The Coastal Trail in Pukaskwa National Park is more than just a hiking trail—it’s a journey through time and geological wonder. As you venture along its rugged paths and breathtaking vistas, take time to immerse yourself in the rich and pristine wilderness. The Coastal Trail offers a glimpse into the soul of Pukaskwa National Park, inviting adventurers to forge unforgettable memories amidst the splendour of Lake Superior’s shores.

CategoriesArticles Travel

Trail Deep Dive – La Cloche Silhouette Trail

The La Cloche Silhouette Trail is a renowned backpacking trail located in the heart of Killarney Provincial Park, Ontario. Spanning approximately 80 kilometres (50 miles), this loop trail offers a challenging yet rewarding experience for outdoor enthusiasts. The dramatic peaks showcase the rugged beauty of the Canadian Shield landscape. Named after the iconic La Cloche Mountains and the French term “silhouette,” which pays homage to the distinctive skyline the mountains create, this trail promises breathtaking vistas, diverse terrain, and a glimpse into the geological and historical wonders of the region.

Geological & Ecological Significance

Killarney Provincial Park is situated within the Canadian Shield, a vast geological formation that encompasses much of central and eastern Canada. Composed of igneous and metamorphic rock, the Shield is renowned for its rugged terrain and abundant mineral resources. The La Cloche Mountains are among the oldest mountain ranges in North America. Composed primarily of Precambrian rock dating back over a billion years, these rugged peaks have been shaped by millennia of erosion, creating a dramatic backdrop. On clear days, a hiker can see all the way to Georgian Bay from the mountain peaks. 

During the last Ice Age, glaciers sculpted the landscape of Killarney, leaving behind the characteristic granite ridges and rugged topography seen today. The trail traverses terrain shaped by these ancient glaciers, with evidence of glacial striations and moraines visible along the route. Smooth granite outcrops, towering cliffs, and massive boulders dot the landscape, serving as reminders of the region’s tumultuous geological history. The trail also winds its way through dense boreal forests characterized by a mix of coniferous and deciduous trees. Towering white pines, majestic red maples, and fragrant balsam firs provide habitat for diverse wildlife, including moose, black bears, and white-tailed deer.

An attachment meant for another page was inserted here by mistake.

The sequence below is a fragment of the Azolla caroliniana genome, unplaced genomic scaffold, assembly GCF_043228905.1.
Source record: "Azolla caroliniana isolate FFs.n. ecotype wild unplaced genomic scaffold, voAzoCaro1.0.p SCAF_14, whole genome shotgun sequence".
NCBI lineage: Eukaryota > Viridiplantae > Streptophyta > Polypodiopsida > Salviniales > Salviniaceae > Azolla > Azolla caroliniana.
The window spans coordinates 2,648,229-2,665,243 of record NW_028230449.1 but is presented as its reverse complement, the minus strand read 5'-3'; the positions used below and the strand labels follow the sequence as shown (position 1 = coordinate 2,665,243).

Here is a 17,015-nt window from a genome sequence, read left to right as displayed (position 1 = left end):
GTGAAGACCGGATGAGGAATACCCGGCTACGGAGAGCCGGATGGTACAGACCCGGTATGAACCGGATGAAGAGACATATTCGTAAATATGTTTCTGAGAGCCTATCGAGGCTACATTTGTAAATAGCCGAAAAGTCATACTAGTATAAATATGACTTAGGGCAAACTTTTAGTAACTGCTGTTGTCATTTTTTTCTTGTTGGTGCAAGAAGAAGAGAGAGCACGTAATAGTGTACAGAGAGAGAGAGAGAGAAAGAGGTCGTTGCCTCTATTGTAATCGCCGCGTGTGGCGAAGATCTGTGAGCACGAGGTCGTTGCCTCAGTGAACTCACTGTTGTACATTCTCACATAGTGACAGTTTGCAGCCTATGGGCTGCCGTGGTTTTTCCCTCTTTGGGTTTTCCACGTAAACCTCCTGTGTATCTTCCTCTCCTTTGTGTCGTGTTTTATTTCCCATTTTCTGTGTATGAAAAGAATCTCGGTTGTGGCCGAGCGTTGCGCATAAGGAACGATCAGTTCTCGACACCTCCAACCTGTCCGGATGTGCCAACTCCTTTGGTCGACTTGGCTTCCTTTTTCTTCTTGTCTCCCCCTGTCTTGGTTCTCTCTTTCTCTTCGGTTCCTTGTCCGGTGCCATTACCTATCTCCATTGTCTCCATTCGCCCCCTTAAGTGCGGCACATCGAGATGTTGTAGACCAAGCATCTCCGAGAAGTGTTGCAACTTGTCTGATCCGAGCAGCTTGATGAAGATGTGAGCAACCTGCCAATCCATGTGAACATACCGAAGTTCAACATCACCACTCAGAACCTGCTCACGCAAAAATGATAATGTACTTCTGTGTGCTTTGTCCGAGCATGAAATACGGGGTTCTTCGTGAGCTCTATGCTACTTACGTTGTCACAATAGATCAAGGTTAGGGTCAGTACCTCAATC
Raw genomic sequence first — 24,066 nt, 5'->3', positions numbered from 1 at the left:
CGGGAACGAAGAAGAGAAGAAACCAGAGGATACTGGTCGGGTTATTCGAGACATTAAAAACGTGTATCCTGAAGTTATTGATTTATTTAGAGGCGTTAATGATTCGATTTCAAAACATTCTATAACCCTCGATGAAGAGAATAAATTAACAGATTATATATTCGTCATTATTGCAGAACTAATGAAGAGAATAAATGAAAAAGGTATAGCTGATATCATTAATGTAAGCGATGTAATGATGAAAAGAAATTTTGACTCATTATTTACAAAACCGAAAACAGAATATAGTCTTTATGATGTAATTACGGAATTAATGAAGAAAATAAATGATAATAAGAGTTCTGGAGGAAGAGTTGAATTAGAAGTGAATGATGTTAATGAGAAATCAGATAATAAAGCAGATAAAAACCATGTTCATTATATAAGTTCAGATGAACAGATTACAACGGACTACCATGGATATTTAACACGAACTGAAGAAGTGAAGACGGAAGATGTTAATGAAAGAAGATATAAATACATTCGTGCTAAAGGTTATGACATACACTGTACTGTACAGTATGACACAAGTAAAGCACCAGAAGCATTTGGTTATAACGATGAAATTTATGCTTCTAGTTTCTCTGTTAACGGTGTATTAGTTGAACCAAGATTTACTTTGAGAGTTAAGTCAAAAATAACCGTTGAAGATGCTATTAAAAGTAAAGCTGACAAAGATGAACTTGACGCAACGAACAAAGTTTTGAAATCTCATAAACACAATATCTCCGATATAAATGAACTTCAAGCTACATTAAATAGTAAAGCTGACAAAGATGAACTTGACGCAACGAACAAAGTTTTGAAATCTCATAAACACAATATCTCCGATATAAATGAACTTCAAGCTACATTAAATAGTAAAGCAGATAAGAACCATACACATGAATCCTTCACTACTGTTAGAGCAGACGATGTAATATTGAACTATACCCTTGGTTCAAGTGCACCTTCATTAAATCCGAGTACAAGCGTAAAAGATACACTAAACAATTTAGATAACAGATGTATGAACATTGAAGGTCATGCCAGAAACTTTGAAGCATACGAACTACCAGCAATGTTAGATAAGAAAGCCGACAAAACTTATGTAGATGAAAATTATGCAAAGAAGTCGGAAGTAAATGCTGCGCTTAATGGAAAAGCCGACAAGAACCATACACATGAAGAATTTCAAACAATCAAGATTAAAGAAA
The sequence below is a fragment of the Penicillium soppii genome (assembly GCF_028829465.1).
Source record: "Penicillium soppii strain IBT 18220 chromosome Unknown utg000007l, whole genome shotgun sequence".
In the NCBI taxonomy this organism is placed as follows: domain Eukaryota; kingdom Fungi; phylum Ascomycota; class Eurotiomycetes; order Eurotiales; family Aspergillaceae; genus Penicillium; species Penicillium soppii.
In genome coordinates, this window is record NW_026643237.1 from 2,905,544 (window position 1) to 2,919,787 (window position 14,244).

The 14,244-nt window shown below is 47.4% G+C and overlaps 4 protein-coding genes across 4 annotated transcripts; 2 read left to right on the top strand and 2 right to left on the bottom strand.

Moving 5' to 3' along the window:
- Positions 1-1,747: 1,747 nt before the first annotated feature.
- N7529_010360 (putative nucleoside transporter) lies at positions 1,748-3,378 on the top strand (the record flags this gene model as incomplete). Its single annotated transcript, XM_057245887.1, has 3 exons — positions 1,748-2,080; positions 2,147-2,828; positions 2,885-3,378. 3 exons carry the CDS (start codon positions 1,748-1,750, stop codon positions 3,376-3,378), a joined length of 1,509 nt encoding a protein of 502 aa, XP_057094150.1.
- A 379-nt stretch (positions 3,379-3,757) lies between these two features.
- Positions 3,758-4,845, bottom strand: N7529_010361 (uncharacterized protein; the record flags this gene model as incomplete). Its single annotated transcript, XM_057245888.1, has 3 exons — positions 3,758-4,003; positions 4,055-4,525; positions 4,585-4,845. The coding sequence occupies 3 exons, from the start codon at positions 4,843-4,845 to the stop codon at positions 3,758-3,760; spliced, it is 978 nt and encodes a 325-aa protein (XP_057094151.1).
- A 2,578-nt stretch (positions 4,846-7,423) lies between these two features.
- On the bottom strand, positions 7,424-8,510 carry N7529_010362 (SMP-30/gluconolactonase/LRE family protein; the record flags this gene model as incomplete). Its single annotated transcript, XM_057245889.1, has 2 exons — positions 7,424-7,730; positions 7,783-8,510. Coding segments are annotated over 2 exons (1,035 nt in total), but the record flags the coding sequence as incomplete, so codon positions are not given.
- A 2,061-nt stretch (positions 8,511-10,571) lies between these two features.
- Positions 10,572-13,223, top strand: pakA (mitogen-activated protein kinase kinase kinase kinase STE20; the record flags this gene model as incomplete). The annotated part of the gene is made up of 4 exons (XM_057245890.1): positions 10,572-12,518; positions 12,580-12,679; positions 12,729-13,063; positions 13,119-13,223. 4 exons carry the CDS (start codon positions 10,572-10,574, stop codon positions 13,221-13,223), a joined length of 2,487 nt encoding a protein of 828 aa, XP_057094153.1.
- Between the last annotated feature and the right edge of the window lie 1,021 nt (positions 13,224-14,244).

Historical Significance

Along the trail, hikers can discover remnants of the region’s rich cultural heritage. From ancient Indigenous campsites to relics of early European settlers, such as logging camps and pioneer homesteads, these historical sites offer insights into the human history of the area.

The region surrounding Killarney has been inhabited by Indigenous peoples for thousands of years. The Ojibwe First Nation, in particular, has longstanding ties to the land, with archaeological sites and traditional territories found throughout the area. The trail passes near several Indigenous cultural sites, providing opportunities for hikers to learn about the rich cultural heritage of the Anishinaabe people.

In the late 19th and early 20th centuries, the forests of Killarney were exploited by logging companies seeking valuable timber resources. Remnants of this logging era, including abandoned logging camps, sawmills, and tramways, can still be found along the trail, serving as reminders of the region’s industrial past.

In 1964, Killarney Provincial Park was established to protect its natural and cultural heritage for future generations. Since then, the park has become a haven for outdoor recreation, wilderness preservation, and scientific research. The La Cloche Silhouette Trail plays a vital role in promoting conservation and fostering a deeper appreciation for the park’s ecological and historical significance.

The Trail

We have hiked the full length of this trail 3 times, in 2017, 2018 and 2020. We have completed the trail in both directions, so a lot of the information in this next section will be based upon those experiences. While the park suggests 7-10 days to complete this trail, we’ve done it all 3 times it in 5 nights, 6 days and 4 nights, 5 days. We have stayed at many different campsites along the trail, but we definitely have our favourites! 

Western Side

Starting from the George Lake Campground, hikers have the option to hike the trail clockwise or counter clockwise. Traditionally, most backpackers hike in a clockwise direction. However, there are pros and cons to both. For example, the first approximately 30 kms from George Lake Campground to the northern side of Threenarrows Lake, in the clockwise direction, contain fewer dramatic climbs and descents than the remaining portions of the trail. The only exception to this is the main climb at the beginning of the trail and “The Pig” portage.  For this reason, most backpackers prefer to start their hike with this section, as it is easier to do with a full pack. One more reason we liked hiking the trail clockwise was being able to have lunch at the top of The Crack on our last day. The spectacular view was the perfect way to celebrate our “almost” completed hike. Having said that, hiking up The Crack on the first day and having our first break at the top was also a great way to start the trip. Then, coming down through the “easy stuff” on the other side of the trail with lighter packs felt like we were flying.

La Cloche Silhouette Trail, Killarney Provincial Park
Jeremy at the to of "The Crack"